“I think this is the better structure, you have to have the right people in it.”

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If Khan’s gamble seemed sensible at the time, you might be forgetting that former head coaches turned executives can spoil a building like meddling in-laws overstaying their visit. You might be forgetting that Coughlin, in particular, is so meticulous that he’ll comment on the punter’s decision to change his plant-foot cleat—a trait that can (and has) rubbed conflicting personalities the wrong way.  

Marrone, during his various stops in both college and the NFL, has developed a sometimes-thunderous reputation; a hot temper that, according to one former staffer could “brutalize” a staff over the course of a long season. That perception is widely combatted by members of the Jaguars staff and other allies, who say his sudden departure from Buffalo was misunderstood. Caldwell, while lacking in a storied ego, was a widely-courted general manager candidate in 2013, picking the Jaguars over other suitors like the Jets and Chargers. Many in his position would have taken new oversight as an invitation to walk away, or battle their way out in the press.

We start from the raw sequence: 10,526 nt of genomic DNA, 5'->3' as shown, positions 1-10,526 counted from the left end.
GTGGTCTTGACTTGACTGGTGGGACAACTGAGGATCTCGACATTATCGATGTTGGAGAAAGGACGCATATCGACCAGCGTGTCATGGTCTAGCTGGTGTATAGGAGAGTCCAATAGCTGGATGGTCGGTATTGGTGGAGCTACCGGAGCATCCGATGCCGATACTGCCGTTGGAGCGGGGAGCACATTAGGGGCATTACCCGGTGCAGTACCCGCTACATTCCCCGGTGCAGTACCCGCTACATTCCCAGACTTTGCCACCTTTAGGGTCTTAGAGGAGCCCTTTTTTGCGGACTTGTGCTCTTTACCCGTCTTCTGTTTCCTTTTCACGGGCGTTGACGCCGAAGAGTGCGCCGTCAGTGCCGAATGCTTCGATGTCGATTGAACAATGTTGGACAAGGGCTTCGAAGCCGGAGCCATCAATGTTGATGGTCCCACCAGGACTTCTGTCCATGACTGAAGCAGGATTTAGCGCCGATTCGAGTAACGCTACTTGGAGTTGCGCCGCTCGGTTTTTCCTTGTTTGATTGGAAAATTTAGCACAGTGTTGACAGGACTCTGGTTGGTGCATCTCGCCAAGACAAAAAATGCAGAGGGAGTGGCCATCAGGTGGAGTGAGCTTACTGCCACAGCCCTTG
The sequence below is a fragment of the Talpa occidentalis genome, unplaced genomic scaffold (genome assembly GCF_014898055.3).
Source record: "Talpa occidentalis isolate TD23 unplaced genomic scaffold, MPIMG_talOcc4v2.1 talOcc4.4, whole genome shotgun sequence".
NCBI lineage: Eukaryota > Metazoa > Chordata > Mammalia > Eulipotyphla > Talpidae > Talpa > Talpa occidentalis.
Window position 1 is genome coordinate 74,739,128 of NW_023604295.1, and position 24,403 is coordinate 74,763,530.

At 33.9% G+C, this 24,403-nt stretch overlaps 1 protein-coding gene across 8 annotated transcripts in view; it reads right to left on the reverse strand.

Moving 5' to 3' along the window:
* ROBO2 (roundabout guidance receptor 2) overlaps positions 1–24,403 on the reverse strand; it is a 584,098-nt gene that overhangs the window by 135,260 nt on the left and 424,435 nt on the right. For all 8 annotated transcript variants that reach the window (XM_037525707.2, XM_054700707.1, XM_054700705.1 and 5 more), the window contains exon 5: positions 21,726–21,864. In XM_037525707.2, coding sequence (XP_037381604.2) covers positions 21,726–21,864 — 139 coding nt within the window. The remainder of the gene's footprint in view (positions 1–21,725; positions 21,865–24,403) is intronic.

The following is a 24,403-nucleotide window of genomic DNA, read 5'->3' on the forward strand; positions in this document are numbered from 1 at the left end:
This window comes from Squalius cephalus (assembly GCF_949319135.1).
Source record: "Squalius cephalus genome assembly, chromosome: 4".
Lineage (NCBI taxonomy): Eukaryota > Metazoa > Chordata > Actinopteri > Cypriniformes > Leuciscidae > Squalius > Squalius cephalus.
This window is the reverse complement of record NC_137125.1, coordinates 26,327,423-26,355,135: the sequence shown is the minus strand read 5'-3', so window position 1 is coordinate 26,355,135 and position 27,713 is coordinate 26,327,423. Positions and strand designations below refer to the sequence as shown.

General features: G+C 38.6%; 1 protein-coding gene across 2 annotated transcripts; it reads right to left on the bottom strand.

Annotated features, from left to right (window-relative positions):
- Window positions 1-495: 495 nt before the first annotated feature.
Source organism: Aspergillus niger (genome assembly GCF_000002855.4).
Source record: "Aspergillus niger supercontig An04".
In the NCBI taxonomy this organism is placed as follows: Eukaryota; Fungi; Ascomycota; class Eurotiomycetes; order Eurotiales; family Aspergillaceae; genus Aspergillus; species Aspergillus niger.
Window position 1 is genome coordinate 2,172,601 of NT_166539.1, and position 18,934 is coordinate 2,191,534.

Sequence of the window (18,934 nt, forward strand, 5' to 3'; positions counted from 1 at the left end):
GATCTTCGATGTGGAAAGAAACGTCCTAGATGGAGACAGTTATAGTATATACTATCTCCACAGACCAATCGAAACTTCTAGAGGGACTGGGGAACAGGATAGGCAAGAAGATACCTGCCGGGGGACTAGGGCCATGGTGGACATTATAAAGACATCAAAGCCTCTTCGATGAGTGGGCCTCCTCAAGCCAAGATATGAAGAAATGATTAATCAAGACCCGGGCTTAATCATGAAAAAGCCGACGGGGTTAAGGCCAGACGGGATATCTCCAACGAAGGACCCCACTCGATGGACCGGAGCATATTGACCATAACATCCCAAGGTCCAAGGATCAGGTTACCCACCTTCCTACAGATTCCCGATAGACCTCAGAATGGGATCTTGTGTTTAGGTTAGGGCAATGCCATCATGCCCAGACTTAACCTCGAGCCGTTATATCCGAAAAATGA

In short, the powder keg was idle, but only needed one match.

The Jaguars were never going to be conventional, which makes the story of their run to the AFC title game in 2017 and quest to replicate their success in ’18 behind a throwback, face-punching offense and pressure defense all the better. Football’s greatest odd couple is tighter than ever, and ready to go after a Super Bowl.

And to think, it all started with the idea of designers and developers.

Jaguars GM Dave Caldwell, head coach Doug Marrone and VP of football operations Tom Coughlin stand with first-round draft pick Taven Bryan.

David Rosenblum/Icon Sportswire via Getty Images

Khan, a self-made billionaire who made his fortune selling custom bumpers to major auto manufacturers, couldn’t help but think about staffing his own company over the years when building the Jaguars’ front office. While the management of egos and cohesion among employees are important in the business world, the greatest temptation is to first accumulate and stack talent. He likened the head coaching and general manager roles especially to the design and development departments, where a company generates its lifeblood.